I absolutely loathe that message, and I wish MacFarquhar had taken a different angle to his article. His real message (what it should have been) was not totally lost, but it was completely buried! It comes after he explains how the Girl Scouts have decided to make Muslim communities for Muslim girls.
"Scouting is a way of celebrating being American without being any less Muslim, Ms. Hakeem said," he finally writes.
Understand that I think this Girl Scout program is an admirable project, and I am sure Miss. Haidara also likes wearing her green sash because she is proud of being a Girl Scout, not just because she wants to avoid looks. But really, it's all in the way that the writer tells it, and this hook and nut was a real miss.
A little over a month ago, NYU organized a discussion between Jewish and Muslim leaders, and it was moderated by Russell Simmons (Why him, I don't know– as far as I can see, all he does that could be thought as interfaith-related is yoga, which, let's be frank, is not even related.) It was a fairly illuminating session because the leaders did not all agree, like many people thought they would. An example would be when they were asked if they believe that Abraham was a good man. Most of the leaders agreed, but one of the rabbis said no, because he started wars.
The public thought that because these people were gathered in this space to fuel interfaith dialogue, then they would only talk about their similarities. However, there are stark differences between both religions that cannot be ignored, because it would be denying their own beliefs. It's not a dialogue if everyone just sits around and nods– if there are differences, they need to be addressed. The beauty of living in America is that people can have blatant disagreements when it comes to faith and culture, and still understand that that is a category in one's identity that does not encompass his/her entire person.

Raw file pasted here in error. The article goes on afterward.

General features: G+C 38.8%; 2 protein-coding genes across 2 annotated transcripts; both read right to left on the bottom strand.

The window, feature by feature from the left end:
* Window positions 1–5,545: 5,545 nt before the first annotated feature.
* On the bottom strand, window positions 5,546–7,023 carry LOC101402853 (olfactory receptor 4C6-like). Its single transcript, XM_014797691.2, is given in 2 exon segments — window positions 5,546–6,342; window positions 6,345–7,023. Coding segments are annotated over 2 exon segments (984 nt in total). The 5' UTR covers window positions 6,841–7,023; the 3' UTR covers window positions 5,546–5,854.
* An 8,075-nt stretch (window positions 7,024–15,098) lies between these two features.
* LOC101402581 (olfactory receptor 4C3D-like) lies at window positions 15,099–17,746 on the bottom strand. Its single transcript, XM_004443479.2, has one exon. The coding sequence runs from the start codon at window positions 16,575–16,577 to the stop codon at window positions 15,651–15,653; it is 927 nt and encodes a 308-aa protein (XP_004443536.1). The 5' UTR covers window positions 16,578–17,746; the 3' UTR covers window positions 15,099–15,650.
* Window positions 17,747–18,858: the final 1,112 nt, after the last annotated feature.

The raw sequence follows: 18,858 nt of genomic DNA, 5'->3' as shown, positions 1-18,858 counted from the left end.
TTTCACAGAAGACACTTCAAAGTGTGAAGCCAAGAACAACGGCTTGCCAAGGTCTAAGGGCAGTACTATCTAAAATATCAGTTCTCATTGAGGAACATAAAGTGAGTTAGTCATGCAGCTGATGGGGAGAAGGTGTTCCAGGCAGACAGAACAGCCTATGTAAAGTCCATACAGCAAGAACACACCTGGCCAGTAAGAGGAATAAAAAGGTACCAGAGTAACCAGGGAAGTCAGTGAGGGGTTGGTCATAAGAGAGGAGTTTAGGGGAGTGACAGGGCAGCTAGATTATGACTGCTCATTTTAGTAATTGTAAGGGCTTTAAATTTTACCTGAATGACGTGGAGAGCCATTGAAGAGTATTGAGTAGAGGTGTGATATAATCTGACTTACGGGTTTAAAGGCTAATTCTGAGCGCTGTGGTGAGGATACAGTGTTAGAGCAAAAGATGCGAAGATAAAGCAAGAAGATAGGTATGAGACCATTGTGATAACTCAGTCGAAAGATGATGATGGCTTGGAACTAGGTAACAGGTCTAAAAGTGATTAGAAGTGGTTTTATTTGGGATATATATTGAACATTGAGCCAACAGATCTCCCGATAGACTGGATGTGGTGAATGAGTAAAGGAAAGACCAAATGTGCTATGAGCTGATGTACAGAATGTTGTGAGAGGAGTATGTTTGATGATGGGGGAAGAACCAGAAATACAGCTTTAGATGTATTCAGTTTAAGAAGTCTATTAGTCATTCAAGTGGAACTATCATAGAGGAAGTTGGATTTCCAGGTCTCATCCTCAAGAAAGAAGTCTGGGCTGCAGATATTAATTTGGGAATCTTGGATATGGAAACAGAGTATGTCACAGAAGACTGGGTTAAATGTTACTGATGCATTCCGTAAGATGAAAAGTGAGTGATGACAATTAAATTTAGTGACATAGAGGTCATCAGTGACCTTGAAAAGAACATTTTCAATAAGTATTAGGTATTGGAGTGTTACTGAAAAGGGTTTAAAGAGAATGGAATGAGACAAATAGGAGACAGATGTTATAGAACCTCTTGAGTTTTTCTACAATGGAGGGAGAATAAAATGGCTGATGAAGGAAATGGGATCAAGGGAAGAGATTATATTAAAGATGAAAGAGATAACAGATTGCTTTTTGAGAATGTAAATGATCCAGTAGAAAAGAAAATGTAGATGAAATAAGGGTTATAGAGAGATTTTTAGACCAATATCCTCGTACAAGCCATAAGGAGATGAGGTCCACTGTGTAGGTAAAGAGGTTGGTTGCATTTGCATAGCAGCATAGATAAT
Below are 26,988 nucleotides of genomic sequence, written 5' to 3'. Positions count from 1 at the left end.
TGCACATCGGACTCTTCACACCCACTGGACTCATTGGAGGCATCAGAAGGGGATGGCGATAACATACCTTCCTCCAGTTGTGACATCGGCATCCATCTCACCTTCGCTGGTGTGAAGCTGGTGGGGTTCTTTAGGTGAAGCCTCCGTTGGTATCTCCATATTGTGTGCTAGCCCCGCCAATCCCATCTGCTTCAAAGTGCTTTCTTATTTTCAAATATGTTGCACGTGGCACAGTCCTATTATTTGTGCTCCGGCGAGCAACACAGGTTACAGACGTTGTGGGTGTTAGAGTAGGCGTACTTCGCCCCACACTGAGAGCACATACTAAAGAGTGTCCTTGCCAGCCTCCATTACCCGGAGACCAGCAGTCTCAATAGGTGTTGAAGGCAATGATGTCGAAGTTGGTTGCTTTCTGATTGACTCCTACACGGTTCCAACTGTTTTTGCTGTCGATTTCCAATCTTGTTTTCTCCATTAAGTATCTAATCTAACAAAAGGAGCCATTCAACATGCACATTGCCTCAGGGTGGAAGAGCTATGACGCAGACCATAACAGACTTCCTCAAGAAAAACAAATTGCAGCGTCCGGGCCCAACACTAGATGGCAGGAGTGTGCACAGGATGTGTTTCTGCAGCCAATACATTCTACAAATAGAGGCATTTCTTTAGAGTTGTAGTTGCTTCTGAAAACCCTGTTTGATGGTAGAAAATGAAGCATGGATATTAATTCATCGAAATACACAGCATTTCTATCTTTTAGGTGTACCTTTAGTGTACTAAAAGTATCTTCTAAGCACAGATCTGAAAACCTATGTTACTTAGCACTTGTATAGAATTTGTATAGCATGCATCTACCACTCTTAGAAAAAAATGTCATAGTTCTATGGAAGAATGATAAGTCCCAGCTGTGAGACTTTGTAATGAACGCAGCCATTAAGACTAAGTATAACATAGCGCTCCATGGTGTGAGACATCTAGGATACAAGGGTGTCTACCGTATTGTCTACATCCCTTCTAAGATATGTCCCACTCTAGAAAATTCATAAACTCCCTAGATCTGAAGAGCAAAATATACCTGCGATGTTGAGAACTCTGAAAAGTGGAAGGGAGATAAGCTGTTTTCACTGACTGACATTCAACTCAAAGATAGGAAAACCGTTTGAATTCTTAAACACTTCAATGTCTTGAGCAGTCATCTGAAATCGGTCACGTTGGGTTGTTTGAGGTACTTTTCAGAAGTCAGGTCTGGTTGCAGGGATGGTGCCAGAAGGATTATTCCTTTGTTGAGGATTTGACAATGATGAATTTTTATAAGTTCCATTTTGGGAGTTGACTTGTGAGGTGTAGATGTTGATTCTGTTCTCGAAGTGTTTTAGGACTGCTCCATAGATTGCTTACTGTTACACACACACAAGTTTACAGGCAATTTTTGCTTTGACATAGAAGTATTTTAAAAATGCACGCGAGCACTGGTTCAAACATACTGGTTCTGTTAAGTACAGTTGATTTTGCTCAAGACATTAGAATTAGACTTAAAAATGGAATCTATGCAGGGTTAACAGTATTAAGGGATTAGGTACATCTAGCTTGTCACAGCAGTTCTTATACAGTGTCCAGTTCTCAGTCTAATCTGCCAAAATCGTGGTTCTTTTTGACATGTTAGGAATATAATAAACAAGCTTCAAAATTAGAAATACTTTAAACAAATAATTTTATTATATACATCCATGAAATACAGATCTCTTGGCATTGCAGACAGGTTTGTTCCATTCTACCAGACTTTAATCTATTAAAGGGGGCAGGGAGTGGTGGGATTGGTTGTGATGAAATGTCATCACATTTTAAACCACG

Link to article: http://www.nytimes.com/2007/11/28/us/28girlscout.html?_r=1&ref=todayspaper&oref=slogin
Link to an article regarding the discussion between Jewish and Muslim leaders, thanks to Washington Square News, NYU school newspaper: http://media.www.nyunews.com/media/storage/paper869/news/2007/10/23/News/Bringing.Judaism.Islam.Together-3049685.shtml
Sunday, November 11, 2007
The Sunday Op-Ed section is always so interesting to read, because there's Frank Rich, who is explosive, yet sometimes astute, in his observations, and there is a section by Clark Hoyt, who is the public editor of the Times. It's fun to read Hoyt call the Times out on various hypocrisies and mistakes in the newspaper.
However, today, I was focused on an Op-Ed by Thomas L. Friedman, whom though is prominently featured weekly in the Times, I have never taken the time to read his pieces. His subject was about King Abdullah of Saudi Arabia's visit to the vatican to meet Pope Benedict XVI on Tuesday. He had presented the Pope with a golden sword studded with jewels and a gold and silver statue depicting a palm tree and a man riding a camel. Friedman's problem with this event is that the Pope should have asked to visit Mecca, because it is illegal for Non-Muslims to go there.